One of the war movies we watched was [Clint Eastwood’s] ‘The Outlaw Josey Wales’ which is really a Western, so there’s a way in which the story starts in the war, and then when this very dramatic event happens that bores into Caesar, it becomes a revenge Western, and then he goes on a journey up to the mountains which is like ‘Apocalypse Now’.
It’s a journey towards the mystery that is the Colonel, and when he gets there there’s a reversal there where he gets into this battle of wills that plays a bit like ‘Bridge on the River Kwai’ but also becomes ‘The Great Escape’ in a certain way. Then we needed to take things and push it to an even grander sense, in a way that felt like the parting of the Red Sea in ‘The Ten Commandments’. We wanted it to be biblical in nature.
There was this idea of taking a war movie but not letting it be conventional in any sense, letting it be a journey that you go on with Caesar, that you wouldn’t be bound by one genre per se, that you would be bound by connecting emotionally with the journey that Caesar goes on.
In ‘Rise’ and ‘Dawn’ there were a lot of human characters to do a lot of the emotional heavy lifting. Here there are practically no sympathetic human characters beyond Nova.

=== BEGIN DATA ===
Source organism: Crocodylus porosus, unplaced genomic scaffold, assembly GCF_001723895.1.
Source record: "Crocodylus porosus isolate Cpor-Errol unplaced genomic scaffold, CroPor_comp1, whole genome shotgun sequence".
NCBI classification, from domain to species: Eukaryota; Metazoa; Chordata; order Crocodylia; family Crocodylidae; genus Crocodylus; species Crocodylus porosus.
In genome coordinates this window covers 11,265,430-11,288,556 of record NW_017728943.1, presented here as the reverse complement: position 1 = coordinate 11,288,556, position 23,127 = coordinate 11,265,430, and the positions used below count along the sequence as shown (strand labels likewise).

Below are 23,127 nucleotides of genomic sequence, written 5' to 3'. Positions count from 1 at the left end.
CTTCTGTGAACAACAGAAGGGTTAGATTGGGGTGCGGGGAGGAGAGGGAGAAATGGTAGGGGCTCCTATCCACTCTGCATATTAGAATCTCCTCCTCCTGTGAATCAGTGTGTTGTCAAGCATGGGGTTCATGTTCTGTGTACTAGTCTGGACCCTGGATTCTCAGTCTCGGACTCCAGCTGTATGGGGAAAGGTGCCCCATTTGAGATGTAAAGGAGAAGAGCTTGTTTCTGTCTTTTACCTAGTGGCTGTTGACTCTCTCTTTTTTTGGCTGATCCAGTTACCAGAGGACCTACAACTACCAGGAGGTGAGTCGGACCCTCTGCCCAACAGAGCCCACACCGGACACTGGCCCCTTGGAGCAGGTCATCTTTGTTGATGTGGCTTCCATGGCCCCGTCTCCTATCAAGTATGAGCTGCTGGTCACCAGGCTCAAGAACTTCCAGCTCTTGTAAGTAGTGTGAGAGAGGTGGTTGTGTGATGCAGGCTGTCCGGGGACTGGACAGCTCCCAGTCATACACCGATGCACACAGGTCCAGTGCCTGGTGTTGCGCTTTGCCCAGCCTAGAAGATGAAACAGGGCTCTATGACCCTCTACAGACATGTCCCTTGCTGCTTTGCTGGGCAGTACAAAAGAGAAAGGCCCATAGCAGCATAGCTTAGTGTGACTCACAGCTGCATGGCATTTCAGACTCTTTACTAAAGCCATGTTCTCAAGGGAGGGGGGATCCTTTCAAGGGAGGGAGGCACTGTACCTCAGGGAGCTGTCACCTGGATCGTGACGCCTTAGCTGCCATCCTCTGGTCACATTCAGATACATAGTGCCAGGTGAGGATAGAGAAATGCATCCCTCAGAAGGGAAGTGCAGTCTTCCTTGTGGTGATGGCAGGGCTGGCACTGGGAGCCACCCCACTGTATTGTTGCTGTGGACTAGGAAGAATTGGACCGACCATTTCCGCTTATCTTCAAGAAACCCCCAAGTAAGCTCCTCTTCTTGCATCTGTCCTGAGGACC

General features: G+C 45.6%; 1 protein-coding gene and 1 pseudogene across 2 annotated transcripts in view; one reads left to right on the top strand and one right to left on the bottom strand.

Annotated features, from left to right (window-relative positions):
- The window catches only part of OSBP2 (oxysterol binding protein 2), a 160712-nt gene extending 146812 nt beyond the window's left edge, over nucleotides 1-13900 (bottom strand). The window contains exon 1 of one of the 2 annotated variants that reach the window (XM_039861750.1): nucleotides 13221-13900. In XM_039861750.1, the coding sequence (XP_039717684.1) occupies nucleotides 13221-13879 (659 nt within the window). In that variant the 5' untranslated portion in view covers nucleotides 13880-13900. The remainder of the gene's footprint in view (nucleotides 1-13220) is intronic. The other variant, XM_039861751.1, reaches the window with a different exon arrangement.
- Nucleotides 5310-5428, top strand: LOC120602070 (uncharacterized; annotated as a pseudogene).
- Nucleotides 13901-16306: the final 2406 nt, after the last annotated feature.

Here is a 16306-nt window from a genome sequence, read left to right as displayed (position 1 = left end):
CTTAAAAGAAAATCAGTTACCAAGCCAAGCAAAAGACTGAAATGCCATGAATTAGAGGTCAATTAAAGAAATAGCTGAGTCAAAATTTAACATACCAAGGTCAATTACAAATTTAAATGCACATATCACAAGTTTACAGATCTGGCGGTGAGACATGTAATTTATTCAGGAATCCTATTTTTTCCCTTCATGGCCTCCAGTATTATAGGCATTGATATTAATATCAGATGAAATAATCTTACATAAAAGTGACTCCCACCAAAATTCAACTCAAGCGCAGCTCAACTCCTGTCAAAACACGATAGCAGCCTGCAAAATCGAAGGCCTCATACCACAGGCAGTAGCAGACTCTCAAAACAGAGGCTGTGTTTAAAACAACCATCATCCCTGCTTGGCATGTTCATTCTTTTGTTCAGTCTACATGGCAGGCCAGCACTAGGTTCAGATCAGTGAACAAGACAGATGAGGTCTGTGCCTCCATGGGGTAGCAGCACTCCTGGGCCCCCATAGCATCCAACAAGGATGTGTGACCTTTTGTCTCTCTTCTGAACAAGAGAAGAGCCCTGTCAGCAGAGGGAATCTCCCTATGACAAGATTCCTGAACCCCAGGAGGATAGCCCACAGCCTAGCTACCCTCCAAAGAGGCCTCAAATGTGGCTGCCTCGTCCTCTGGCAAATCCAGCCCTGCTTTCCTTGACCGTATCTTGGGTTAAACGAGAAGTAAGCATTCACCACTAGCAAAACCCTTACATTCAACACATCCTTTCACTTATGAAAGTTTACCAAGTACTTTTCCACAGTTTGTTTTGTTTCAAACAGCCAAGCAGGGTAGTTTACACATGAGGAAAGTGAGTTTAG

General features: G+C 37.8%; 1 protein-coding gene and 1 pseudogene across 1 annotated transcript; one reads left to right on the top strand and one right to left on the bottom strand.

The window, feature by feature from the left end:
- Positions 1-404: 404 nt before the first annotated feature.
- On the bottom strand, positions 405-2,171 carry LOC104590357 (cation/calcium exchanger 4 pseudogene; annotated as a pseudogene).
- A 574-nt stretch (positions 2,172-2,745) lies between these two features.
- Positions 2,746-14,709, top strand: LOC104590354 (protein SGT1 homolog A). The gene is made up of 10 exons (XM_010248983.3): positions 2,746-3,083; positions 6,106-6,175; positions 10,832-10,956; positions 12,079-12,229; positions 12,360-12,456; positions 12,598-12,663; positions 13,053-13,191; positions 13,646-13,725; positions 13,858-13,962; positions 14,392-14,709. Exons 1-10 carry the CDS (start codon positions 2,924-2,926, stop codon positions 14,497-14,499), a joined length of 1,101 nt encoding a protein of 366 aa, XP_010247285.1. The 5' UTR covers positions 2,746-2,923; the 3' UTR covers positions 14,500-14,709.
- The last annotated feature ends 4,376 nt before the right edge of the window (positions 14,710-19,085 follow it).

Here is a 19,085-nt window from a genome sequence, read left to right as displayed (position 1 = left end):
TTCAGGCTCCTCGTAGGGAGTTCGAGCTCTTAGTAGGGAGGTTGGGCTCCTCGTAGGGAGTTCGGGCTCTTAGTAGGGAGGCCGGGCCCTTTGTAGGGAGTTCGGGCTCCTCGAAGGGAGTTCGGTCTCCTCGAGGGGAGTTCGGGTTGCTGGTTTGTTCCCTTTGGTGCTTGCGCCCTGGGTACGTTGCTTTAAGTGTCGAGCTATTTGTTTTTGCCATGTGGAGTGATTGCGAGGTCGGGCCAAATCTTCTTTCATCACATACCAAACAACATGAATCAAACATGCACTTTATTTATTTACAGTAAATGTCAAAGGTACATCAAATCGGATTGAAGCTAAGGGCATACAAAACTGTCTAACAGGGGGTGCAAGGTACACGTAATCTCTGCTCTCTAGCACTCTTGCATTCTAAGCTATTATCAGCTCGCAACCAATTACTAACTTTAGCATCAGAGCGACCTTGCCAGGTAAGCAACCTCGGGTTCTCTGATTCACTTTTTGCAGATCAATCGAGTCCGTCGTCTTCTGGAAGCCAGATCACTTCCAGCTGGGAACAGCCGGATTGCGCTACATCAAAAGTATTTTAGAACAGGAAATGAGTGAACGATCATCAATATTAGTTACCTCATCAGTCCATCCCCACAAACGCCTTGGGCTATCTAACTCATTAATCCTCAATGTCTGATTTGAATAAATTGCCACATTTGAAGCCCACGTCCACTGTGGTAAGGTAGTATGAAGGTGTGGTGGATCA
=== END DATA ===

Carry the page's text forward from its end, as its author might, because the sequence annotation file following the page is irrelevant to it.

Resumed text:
And for the Colonel, he is someone we encounter from Caesar’s point of view. What I wanted was a full ape point of view movie, and it was what I pushed for in ‘Dawn’.
Caesar was a major character in ‘Dawn’ in the story they [initially] presented me, but it wasn’t the story we ended up doing. It didn’t have the civilisation they’d created; it wasn’t as much of the Shakespearean story that we tried to tell of these two brothers [Caesar and Koba] that end up being turned against each other by the events of the story. That was an attempt to make it as heavily ape point of view as possible.
That story, because of the dramatic change in the world from ‘Rise’ to ‘Dawn’, it was important to have the human perspective as a counterpoint because so much had changed. You needed to understand their world. There would be no way to fully understand that from an ape point of view, even though it went way over towards the apes. If you were going to tell this story about these two tribes that were on the same piece of land and the question of co-existence, you had to tell the human story too.
But I feel the trajectory of these movies has been pushing toward getting further and further immersed in the ape point of view. It was my goal, that was my pitch to the studio. I said to the studio that this was what we were going to do, ‘I want to tell an ape point of view story, I feel like we’ve earned it’.
I feel like if you’re coming to these movies, you’re coming because you connect to Caesar, and now we need to fully embrace that. They went along with it.
Talking of the Colonel, he’s got a cult of personality around him, he’s building a wall, this all feels very topical with President Trump – was that intended?
You know what, I can tell you that it wasn’t something that we were thinking about because we wrote the script three years ago. It’s funny because people are saying, ‘oh, you’re doing that’, but we weren’t actually. What we were trying to do is tell a war story and try and hold up a mirror to our nature and look at it.